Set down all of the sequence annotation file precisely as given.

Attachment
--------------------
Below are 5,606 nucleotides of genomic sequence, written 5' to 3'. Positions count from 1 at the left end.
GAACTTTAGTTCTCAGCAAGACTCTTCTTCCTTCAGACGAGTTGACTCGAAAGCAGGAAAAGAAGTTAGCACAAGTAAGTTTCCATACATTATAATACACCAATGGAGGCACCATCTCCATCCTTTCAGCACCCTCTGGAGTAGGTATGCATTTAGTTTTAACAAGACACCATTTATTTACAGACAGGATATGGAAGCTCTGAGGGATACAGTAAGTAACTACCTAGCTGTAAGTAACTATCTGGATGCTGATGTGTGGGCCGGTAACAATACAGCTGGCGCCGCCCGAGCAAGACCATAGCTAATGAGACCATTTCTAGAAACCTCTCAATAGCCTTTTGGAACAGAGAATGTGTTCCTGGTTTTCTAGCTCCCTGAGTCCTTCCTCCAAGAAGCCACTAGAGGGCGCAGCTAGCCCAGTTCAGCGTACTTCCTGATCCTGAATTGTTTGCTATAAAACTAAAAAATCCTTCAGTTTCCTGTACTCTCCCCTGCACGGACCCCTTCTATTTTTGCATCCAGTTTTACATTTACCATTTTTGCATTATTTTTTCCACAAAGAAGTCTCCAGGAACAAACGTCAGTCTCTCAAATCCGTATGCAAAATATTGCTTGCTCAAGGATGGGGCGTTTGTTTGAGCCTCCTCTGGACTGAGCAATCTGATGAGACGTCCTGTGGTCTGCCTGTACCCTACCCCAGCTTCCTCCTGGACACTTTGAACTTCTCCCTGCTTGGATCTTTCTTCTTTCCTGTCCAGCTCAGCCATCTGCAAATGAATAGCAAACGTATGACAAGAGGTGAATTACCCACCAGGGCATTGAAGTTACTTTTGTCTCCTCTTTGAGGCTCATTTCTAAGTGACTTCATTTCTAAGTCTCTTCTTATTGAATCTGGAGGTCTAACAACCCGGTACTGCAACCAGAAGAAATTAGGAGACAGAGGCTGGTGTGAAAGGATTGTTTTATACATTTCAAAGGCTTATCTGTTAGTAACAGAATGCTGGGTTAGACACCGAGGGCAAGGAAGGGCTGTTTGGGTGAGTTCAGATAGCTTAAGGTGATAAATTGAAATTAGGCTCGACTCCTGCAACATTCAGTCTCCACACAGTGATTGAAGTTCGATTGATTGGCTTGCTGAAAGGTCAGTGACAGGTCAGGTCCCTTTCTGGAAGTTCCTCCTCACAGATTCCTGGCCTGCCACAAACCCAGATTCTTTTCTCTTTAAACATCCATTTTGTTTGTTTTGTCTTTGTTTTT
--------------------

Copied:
Below are 5,606 nucleotides of genomic sequence, written 5' to 3'. Positions count from 1 at the left end.
GAACTTTAGTTCTCAGCAAGACTCTTCTTCCTTCAGACGAGTTGACTCGAAAGCAGGAAAAGAAGTTAGCACAAGTAAGTTTCCATACATTATAATACACCAATGGAGGCACCATCTCCATCCTTTCAGCACCCTCTGGAGTAGGTATGCATTTAGTTTTAACAAGACACCATTTATTTACAGACAGGATATGGAAGCTCTGAGGGATACAGTAAGTAACTACCTAGCTGTAAGTAACTATCTGGATGCTGATGTGTGGGCCGGTAACAATACAGCTGGCGCCGCCCGAGCAAGACCATAGCTAATGAGACCATTTCTAGAAACCTCTCAATAGCCTTTTGGAACAGAGAATGTGTTCCTGGTTTTCTAGCTCCCTGAGTCCTTCCTCCAAGAAGCCACTAGAGGGCGCAGCTAGCCCAGTTCAGCGTACTTCCTGATCCTGAATTGTTTGCTATAAAACTAAAAAATCCTTCAGTTTCCTGTACTCTCCCCTGCACGGACCCCTTCTATTTTTGCATCCAGTTTTACATTTACCATTTTTGCATTATTTTTTCCACAAAGAAGTCTCCAGGAACAAACGTCAGTCTCTCAAATCCGTATGCAAAATATTGCTTGCTCAAGGATGGGGCGTTTGTTTGAGCCTCCTCTGGACTGAGCAATCTGATGAGACGTCCTGTGGTCTGCCTGTACCCTACCCCAGCTTCCTCCTGGACACTTTGAACTTCTCCCTGCTTGGATCTTTCTTCTTTCCTGTCCAGCTCAGCCATCTGCAAATGAATAGCAAACGTATGACAAGAGGTGAATTACCCACCAGGGCATTGAAGTTACTTTTGTCTCCTCTTTGAGGCTCATTTCTAAGTGACTTCATTTCTAAGTCTCTTCTTATTGAATCTGGAGGTCTAACAACCCGGTACTGCAACCAGAAGAAATTAGGAGACAGAGGCTGGTGTGAAAGGATTGTTTTATACATTTCAAAGGCTTATCTGTTAGTAACAGAATGCTGGGTTAGACACCGAGGGCAAGGAAGGGCTGTTTGGGTGAGTTCAGATAGCTTAAGGTGATAAATTGAAATTAGGCTCGACTCCTGCAACATTCAGTCTCCACACAGTGATTGAAGTTCGATTGATTGGCTTGCTGAAAGGTCAGTGACAGGTCAGGTCCCTTTCTGGAAGTTCCTCCTCACAGATTCCTGGCCTGCCACAAACCCAGATTCTTTTCTCTTTAAACATCCATTTTGTTTGTTTTGTCTTTGTTTTT